Review: The latest transmission of M Plant's 20th Anniversary celebrations sees label boss Robert Hood come through with some self styled 'replants' of recent Floorplan material. "Never Grow Old" of course originates from Hood's triumphant 2013 Floorplan LP Paradise, arriving midway through and impressive enough to feature in Ben Klock's Fabric mix. Here the gospel vibes remain but they are complemented by a searing Motor City key line that is really quite hypnotic over it's seven minute duration. Complementing this is a replant of "Phobia", one of Hood's last releases of 2013 which evens out the hoover rave overtones of the original in favour of some trippy synth loops that prove just as effective.
Review: Following last year's full-length outing on Dekmantel, Robert Hood returns to his long-running M Plant label with a typically forthright three-tracker. Given that he's not released anything on the imprint under his given name since 2014, it feels like a significant release. Opener "Low Life" is certainly a slammer in the legendary producer's typical style, with a creepy, mind-altering organ line looping away over bombastic beats and a rumbling, sub-heavy bassline. "Go" is more tribal in feel despite the presence of a bleeping synth motif, with Hood adding and removing different percussive elements throughout to keep excitement high. As for flipside "Clocks", it's dirty, druggy, alien sounding and insanely weighty.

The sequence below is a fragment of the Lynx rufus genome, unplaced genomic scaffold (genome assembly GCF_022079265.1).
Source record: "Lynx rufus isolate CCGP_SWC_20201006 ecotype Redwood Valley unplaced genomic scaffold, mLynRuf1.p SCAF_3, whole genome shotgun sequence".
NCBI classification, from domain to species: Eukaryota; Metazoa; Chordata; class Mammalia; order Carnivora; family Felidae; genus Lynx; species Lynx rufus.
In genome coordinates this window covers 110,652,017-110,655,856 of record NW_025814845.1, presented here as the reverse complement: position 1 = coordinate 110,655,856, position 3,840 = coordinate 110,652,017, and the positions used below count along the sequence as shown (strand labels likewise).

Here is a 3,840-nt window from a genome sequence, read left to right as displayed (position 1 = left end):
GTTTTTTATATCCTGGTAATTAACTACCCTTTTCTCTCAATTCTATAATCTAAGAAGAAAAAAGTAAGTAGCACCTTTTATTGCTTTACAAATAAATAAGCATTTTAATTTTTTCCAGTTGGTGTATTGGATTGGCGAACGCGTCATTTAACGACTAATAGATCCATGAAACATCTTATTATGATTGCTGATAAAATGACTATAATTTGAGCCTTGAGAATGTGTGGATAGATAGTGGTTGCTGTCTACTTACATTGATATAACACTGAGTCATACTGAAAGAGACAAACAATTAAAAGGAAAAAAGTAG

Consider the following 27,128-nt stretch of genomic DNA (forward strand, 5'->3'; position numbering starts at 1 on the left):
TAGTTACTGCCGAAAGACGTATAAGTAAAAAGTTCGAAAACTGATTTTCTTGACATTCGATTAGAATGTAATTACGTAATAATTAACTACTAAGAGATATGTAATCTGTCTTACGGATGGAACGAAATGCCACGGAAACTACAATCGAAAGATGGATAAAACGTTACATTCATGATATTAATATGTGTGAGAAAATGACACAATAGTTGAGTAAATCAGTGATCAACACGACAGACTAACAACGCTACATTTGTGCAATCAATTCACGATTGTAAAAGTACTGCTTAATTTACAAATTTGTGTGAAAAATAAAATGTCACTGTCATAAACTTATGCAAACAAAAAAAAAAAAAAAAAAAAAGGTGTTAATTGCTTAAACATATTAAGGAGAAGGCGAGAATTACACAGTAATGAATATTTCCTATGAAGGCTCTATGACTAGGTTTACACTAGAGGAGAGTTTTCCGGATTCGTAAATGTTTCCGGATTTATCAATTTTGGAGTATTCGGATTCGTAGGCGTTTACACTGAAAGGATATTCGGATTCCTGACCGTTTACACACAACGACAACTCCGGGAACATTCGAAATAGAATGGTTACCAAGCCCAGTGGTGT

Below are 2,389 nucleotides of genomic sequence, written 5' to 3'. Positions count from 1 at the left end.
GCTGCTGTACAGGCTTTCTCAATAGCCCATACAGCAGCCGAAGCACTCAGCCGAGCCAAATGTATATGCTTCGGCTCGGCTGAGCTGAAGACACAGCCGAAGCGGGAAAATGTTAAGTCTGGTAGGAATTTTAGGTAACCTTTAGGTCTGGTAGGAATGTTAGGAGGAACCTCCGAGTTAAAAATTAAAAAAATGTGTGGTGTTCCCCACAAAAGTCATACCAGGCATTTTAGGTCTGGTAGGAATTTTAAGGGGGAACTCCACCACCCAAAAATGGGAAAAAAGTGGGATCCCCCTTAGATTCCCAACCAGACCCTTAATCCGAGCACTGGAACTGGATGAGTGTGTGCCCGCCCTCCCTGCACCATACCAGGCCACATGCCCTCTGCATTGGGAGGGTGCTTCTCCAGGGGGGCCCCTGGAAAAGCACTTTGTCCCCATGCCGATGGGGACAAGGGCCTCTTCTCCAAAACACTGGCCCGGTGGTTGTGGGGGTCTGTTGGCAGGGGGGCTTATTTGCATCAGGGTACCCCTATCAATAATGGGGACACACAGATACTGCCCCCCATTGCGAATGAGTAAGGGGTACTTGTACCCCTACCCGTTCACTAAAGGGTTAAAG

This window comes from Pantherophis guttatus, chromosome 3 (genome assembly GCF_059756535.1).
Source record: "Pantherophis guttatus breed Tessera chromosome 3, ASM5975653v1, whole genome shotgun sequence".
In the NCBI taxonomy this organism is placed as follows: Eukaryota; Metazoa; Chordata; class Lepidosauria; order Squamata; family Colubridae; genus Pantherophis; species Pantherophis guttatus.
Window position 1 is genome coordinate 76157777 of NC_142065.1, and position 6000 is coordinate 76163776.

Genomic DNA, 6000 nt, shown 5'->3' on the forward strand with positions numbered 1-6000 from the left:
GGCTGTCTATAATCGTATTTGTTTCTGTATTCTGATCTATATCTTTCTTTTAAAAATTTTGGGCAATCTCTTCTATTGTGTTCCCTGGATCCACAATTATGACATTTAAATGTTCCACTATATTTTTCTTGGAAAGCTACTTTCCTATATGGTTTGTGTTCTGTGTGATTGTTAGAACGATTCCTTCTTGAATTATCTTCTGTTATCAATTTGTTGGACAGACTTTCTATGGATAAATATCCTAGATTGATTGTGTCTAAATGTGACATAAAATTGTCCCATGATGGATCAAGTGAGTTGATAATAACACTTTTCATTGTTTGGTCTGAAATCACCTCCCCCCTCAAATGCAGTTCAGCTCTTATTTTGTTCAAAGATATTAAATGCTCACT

Review: Any new Robert Hood single is cause for celebration, but particularly when the release in question contains cuts as strong as this one. A-side "Reflector" is loopy and forthright, with Hood using swirling effects and subtle manipulations of a repetitive, big room-ready riff to increase intensity throughout. It's perhaps a little different from his usual heavy, stripped-back fare, but that's no bad thing. In contrast, flipside "Rotate" is classic Hood style minimalism, with warped acid lines, twisted bass and layered percussion creating a driving, mind-altering late night mood. There are slivers of melody, too, but these are sporadic and subdued in comparison to the rest of the Motor City's maestro's musical elements.
Review: After a lengthy studio apprenticeship alongside her father Robert in Floorplan, Lyric Hood is finally ready to make her solo production debut. As you'd expect, there are naturally some similarities between her work and that of her legendary father. "11:11", for example, is heavy, driving and claustrophobic, with slowly shifting, hard-wired electronic looks and subtle but panicked stabs buzzing around thumping techno beats and metallic percussion hits. It's the kind of thing Papa Hood may have released on M-Plant back in the day, which is no bad thing. A-side "Nineteen" is arguably even better. Its' sampled drums and loopy, warehouse-ready motifs are funky as hell and twice as hot, while the subtle vocal samples buried in the mix tip a wink to Floorplan's gospel-tinged techno.